Brow Beat

Stream the Eclectic New Album From Vampire Weekend

Vampire Weekend’s Rostam Batmanglij and Ezra Koenig perform in New York City in April

Photo by Donald Bowers/Getty Images for American Express

When Vampire Weekend announced its new album, Modern Vampires of the City, singer-songwriter Ezra Koenig described it as “darker” and “more organic.” And, as the black-and-white album cover suggests, it is darker: Aging and the passing of time are all over the album. You might have guessed that from the single, which paired “Diane Young” (a pun on “dyin’ young”) with “Step,” a song whose chorus begins, “The gloves are off, the wisdom teeth are out.” If not, it’s abundantly clear by the time you get to penultimate track, “Hudson,” which describes the lonely fate of explorer Henry Hudson, samples a ticking clock, and might be the first Vampire Weekend song to actually have anything to do with vampires.

Is the album also “more organic”? Not on the first few listens. Instead, it sounds like a deliberate effort to take the band out of its comfort zone. Working for the first time with Ariel Rechtshaid, a producer known for everything from Justin Bieber’s “Thought of You” to Usher’s great “Climax,” the band consciously set out to mix things up. The album is wall-to-wall with piano and church choirs, and the vocals are alternately auto-tuned, pitched up like chipmunk voices, and pitched down, chopped-and-screwed-style. It’s a change, but a natural one for a group whose principle songwriters, Koenig and keyboardist-producer Rostam Batmanglij, have worked with acts like Das Racist and Major Lazer, who have made use of these tools themselves. Back in 2009, Batmanglij even did an all auto-tune album of his own.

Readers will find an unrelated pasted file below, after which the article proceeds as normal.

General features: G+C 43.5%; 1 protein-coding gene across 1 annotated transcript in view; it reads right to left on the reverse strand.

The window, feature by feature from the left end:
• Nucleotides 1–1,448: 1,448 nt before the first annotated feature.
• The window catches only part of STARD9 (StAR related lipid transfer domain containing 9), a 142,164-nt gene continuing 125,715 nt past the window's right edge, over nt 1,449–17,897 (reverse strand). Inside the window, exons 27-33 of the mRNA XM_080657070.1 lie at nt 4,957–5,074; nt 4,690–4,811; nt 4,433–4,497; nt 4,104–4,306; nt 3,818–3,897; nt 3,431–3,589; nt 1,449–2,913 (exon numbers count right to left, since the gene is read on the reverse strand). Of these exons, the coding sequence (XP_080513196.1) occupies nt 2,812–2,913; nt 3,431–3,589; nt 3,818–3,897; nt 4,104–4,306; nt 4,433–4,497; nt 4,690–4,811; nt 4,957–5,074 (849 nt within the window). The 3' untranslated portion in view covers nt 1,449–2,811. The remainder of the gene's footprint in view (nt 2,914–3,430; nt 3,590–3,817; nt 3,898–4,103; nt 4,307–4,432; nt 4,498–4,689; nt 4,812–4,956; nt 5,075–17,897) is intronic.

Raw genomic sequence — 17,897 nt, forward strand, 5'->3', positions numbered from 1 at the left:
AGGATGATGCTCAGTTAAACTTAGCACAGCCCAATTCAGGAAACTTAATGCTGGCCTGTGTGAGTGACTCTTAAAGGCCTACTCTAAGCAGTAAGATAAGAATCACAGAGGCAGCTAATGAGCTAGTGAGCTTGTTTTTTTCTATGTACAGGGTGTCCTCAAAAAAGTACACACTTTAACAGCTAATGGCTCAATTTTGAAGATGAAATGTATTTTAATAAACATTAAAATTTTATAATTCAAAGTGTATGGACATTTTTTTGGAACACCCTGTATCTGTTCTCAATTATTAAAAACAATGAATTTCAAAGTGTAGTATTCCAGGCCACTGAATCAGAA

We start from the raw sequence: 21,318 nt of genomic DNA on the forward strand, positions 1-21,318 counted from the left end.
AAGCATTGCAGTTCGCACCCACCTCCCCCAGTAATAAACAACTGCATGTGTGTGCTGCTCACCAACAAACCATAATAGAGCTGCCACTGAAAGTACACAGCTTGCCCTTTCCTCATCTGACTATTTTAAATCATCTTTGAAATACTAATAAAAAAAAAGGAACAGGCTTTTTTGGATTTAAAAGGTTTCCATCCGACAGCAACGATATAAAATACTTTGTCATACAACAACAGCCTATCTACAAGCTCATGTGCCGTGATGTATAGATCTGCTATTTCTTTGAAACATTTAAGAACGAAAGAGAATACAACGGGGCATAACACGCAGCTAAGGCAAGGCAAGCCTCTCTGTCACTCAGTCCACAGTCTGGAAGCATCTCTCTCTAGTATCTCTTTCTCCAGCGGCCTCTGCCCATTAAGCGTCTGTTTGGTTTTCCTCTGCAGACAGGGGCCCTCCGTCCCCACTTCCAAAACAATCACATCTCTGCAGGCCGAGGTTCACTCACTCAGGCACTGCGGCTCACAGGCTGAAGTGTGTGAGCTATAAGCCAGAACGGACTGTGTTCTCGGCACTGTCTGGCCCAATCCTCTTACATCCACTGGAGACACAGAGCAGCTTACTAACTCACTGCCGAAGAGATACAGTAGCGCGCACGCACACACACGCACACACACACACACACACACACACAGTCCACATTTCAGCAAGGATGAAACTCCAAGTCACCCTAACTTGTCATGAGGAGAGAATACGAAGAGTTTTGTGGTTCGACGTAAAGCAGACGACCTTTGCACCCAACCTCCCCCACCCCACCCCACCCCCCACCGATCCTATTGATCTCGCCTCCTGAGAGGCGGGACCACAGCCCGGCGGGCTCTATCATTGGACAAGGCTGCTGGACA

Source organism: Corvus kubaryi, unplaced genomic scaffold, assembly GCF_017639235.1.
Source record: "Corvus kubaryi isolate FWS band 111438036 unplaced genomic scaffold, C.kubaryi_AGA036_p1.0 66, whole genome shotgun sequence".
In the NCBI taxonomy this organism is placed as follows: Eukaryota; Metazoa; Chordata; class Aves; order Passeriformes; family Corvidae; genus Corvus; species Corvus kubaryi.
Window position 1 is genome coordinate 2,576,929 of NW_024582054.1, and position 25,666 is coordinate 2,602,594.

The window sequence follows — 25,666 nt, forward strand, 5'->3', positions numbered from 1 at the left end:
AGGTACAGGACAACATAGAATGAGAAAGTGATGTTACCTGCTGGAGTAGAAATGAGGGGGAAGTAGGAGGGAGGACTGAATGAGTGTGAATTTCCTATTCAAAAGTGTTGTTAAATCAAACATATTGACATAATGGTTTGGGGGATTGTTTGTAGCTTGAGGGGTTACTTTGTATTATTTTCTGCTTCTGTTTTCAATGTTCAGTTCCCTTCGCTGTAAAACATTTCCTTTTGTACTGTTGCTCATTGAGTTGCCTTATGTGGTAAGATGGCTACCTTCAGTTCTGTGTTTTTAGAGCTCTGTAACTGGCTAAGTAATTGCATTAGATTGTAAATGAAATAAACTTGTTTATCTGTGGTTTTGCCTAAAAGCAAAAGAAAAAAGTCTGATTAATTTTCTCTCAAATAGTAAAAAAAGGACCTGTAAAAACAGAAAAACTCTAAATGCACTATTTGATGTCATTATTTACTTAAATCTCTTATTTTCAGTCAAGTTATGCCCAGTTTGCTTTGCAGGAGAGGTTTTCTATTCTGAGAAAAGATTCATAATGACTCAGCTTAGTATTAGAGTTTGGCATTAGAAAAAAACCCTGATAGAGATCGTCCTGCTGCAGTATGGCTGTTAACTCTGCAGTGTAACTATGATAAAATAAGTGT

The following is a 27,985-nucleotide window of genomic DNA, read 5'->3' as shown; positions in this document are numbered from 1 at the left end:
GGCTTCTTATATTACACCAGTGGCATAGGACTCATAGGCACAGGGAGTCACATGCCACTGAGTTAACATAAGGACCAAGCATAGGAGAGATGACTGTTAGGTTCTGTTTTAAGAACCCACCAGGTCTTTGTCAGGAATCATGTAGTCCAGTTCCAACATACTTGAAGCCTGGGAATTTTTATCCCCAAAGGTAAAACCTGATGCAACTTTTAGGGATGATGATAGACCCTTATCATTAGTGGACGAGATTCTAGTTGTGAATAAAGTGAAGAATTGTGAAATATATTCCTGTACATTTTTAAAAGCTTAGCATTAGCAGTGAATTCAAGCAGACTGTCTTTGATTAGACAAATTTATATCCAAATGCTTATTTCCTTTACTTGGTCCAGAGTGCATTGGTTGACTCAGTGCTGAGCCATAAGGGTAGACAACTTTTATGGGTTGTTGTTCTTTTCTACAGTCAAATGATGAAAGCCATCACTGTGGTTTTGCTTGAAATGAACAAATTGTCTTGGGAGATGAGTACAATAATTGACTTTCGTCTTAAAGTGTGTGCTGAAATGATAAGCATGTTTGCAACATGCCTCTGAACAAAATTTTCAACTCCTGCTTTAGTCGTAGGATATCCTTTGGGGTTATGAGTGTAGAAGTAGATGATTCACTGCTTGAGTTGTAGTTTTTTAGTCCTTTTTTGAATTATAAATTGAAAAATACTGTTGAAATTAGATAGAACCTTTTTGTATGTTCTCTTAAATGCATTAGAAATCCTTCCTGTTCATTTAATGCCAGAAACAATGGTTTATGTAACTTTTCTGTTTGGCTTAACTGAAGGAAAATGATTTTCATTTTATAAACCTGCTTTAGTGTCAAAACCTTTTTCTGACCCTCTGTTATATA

Vampire Weekend controversially made its name by appropriating Congolese dance rhythms and other aspects of African music, but here they seem to have turned mostly to sources closer to home. “Finger Back” sounds at first like a song by San Francisco indie rockers The Dodos—though by its shout-along climax it could be confused with Animal Collective. “Everlasting Arms” has Koenig channeling Chris Keating from Yeasayer, another Brooklyn band, while bassist Chris Baio mimics Sting on “Roxanne.” “Worship You” reaches all the way back to the Beatles’ “I’ve Just Seen a Face.” As always, the band isn’t hiding its influences: As Koenig has discussed in interviews, “Step” lifts overtly from both YZ’s “Who’s That Girl” and Bread’s “Aubrey” (by way of jazz saxophonist Grover Washington, Jr.), creating an infectious combination neither could have imagined.

The band’s last album debuted at no. 1 on the Billboard charts. Working with Rechtshaid, they’re presumably aiming to top the charts again. But with songs about aging and faith—not just “Ya Hey” but “Unbelievers,” “Everlasting Arms,” and “Worship You”—and sources as diverse as hip-hop, jazz, and Bread, they’re doing it their own way. They’re growing older, and sounding new again.

You can hear Modern Vampires of the City in full on iTunes.